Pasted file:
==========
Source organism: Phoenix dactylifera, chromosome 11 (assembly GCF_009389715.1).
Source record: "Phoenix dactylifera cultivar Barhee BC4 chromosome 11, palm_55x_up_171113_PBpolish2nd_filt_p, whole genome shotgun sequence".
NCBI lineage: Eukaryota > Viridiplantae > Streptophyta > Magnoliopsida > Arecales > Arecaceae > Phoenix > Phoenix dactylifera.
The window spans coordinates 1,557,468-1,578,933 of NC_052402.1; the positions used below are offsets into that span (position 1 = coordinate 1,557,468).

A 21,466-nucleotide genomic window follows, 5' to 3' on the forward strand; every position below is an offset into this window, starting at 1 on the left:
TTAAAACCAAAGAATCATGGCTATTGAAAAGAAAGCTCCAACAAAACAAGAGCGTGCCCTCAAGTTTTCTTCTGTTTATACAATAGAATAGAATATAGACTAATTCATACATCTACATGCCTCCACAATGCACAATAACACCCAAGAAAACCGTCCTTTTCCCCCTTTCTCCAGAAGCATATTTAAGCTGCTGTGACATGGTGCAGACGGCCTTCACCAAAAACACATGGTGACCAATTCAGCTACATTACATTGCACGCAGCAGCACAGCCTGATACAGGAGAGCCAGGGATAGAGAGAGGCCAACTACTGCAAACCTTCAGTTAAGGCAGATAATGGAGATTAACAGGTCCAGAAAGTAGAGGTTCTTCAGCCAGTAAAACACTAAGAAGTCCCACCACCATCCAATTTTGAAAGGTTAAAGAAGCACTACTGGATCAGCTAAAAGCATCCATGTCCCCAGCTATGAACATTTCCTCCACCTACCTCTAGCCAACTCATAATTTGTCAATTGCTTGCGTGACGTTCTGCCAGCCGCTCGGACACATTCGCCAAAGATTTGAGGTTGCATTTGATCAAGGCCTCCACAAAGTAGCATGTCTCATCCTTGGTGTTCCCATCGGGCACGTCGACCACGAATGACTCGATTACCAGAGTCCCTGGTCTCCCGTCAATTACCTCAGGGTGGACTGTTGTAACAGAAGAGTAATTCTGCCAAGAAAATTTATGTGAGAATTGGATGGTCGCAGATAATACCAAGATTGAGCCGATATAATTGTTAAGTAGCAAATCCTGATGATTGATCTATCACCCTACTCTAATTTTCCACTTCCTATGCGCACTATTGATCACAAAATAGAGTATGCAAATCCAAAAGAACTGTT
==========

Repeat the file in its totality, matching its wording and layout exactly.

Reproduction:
Source organism: Phoenix dactylifera, chromosome 11 (assembly GCF_009389715.1).
Source record: "Phoenix dactylifera cultivar Barhee BC4 chromosome 11, palm_55x_up_171113_PBpolish2nd_filt_p, whole genome shotgun sequence".
NCBI lineage: Eukaryota > Viridiplantae > Streptophyta > Magnoliopsida > Arecales > Arecaceae > Phoenix > Phoenix dactylifera.
The window spans coordinates 1,557,468-1,578,933 of NC_052402.1; the positions used below are offsets into that span (position 1 = coordinate 1,557,468).

A 21,466-nucleotide genomic window follows, 5' to 3' on the forward strand; every position below is an offset into this window, starting at 1 on the left:
TTAAAACCAAAGAATCATGGCTATTGAAAAGAAAGCTCCAACAAAACAAGAGCGTGCCCTCAAGTTTTCTTCTGTTTATACAATAGAATAGAATATAGACTAATTCATACATCTACATGCCTCCACAATGCACAATAACACCCAAGAAAACCGTCCTTTTCCCCCTTTCTCCAGAAGCATATTTAAGCTGCTGTGACATGGTGCAGACGGCCTTCACCAAAAACACATGGTGACCAATTCAGCTACATTACATTGCACGCAGCAGCACAGCCTGATACAGGAGAGCCAGGGATAGAGAGAGGCCAACTACTGCAAACCTTCAGTTAAGGCAGATAATGGAGATTAACAGGTCCAGAAAGTAGAGGTTCTTCAGCCAGTAAAACACTAAGAAGTCCCACCACCATCCAATTTTGAAAGGTTAAAGAAGCACTACTGGATCAGCTAAAAGCATCCATGTCCCCAGCTATGAACATTTCCTCCACCTACCTCTAGCCAACTCATAATTTGTCAATTGCTTGCGTGACGTTCTGCCAGCCGCTCGGACACATTCGCCAAAGATTTGAGGTTGCATTTGATCAAGGCCTCCACAAAGTAGCATGTCTCATCCTTGGTGTTCCCATCGGGCACGTCGACCACGAATGACTCGATTACCAGAGTCCCTGGTCTCCCGTCAATTACCTCAGGGTGGACTGTTGTAACAGAAGAGTAATTCTGCCAAGAAAATTTATGTGAGAATTGGATGGTCGCAGATAATACCAAGATTGAGCCGATATAATTGTTAAGTAGCAAATCCTGATGATTGATCTATCACCCTACTCTAATTTTCCACTTCCTATGCGCACTATTGATCACAAAATAGAGTATGCAAATCCAAAAGAACTGTT